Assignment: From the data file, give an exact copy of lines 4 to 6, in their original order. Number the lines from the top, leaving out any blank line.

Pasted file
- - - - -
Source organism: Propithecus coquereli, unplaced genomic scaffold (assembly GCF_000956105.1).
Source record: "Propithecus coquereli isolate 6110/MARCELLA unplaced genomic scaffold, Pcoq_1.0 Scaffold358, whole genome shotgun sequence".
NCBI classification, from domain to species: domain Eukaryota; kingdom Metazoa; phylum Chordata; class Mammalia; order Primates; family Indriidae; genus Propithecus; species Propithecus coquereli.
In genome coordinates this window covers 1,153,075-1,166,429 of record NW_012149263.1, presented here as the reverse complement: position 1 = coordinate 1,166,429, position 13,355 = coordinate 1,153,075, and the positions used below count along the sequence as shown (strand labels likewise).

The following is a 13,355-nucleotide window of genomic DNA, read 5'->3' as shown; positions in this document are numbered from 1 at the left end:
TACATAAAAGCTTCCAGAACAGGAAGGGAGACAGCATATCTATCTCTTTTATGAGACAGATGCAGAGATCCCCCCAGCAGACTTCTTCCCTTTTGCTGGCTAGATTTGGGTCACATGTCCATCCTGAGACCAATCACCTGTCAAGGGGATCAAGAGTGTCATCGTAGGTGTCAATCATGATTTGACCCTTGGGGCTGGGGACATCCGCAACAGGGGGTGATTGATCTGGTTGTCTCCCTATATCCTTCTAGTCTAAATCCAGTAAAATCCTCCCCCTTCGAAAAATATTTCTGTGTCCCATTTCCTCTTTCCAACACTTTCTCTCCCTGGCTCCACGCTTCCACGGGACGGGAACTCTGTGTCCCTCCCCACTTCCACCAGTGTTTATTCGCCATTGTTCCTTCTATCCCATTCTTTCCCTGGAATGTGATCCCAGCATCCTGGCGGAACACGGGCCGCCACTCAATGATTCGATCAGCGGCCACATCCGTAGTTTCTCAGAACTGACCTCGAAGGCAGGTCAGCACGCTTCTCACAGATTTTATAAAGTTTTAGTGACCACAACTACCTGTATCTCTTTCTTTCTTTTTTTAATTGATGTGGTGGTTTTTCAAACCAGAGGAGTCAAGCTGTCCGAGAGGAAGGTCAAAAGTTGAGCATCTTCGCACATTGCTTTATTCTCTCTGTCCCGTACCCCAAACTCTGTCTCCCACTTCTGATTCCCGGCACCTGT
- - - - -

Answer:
In genome coordinates this window covers 1,153,075-1,166,429 of record NW_012149263.1, presented here as the reverse complement: position 1 = coordinate 1,166,429, position 13,355 = coordinate 1,153,075, and the positions used below count along the sequence as shown (strand labels likewise).

The following is a 13,355-nucleotide window of genomic DNA, read 5'->3' as shown; positions in this document are numbered from 1 at the left end:
TACATAAAAGCTTCCAGAACAGGAAGGGAGACAGCATATCTATCTCTTTTATGAGACAGATGCAGAGATCCCCCCAGCAGACTTCTTCCCTTTTGCTGGCTAGATTTGGGTCACATGTCCATCCTGAGACCAATCACCTGTCAAGGGGATCAAGAGTGTCATCGTAGGTGTCAATCATGATTTGACCCTTGGGGCTGGGGACATCCGCAACAGGGGGTGATTGATCTGGTTGTCTCCCTATATCCTTCTAGTCTAAATCCAGTAAAATCCTCCCCCTTCGAAAAATATTTCTGTGTCCCATTTCCTCTTTCCAACACTTTCTCTCCCTGGCTCCACGCTTCCACGGGACGGGAACTCTGTGTCCCTCCCCACTTCCACCAGTGTTTATTCGCCATTGTTCCTTCTATCCCATTCTTTCCCTGGAATGTGATCCCAGCATCCTGGCGGAACACGGGCCGCCACTCAATGATTCGATCAGCGGCCACATCCGTAGTTTCTCAGAACTGACCTCGAAGGCAGGTCAGCACGCTTCTCACAGATTTTATAAAGTTTTAGTGACCACAACTACCTGTATCTCTTTCTTTCTTTTTTTAATTGATGTGGTGGTTTTTCAAACCAGAGGAGTCAAGCTGTCCGAGAGGAAGGTCAAAAGTTGAGCATCTTCGCACATTGCTTTATTCTCTCTGTCCCGTACCCCAAACTCTGTCTCCCACTTCTGATTCCCGGCACCTGT